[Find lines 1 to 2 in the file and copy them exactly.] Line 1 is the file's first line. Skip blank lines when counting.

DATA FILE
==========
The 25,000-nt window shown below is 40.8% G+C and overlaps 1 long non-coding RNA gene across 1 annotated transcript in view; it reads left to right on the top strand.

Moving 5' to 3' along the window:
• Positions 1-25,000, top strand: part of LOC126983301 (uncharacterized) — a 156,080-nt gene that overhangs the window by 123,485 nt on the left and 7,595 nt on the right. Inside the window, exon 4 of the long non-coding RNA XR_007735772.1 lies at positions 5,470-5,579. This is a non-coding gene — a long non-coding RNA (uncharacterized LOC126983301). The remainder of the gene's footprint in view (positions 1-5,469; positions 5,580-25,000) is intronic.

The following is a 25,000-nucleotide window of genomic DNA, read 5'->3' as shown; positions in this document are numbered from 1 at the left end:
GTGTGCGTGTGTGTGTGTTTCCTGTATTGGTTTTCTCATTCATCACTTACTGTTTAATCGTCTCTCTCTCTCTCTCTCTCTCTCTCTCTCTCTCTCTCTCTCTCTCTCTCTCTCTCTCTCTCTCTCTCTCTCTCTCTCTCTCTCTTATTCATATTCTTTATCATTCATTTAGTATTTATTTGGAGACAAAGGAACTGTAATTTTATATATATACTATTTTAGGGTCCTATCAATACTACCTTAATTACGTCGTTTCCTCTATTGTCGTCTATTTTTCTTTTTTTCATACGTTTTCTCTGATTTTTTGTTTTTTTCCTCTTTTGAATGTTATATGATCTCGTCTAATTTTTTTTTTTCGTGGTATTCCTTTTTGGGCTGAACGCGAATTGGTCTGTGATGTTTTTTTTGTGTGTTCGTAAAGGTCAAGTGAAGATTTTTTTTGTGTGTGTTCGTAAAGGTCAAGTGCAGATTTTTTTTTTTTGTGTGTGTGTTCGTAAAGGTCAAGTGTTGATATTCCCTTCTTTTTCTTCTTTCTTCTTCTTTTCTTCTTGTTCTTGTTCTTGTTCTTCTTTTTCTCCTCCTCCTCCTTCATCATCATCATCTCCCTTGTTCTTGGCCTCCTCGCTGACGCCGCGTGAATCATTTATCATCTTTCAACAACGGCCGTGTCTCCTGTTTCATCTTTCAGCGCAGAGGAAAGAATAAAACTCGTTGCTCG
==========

The 25,000-nt window shown below is 40.8% G+C and overlaps 1 long non-coding RNA gene across 1 annotated transcript in view; it reads left to right on the top strand.

Moving 5' to 3' along the window: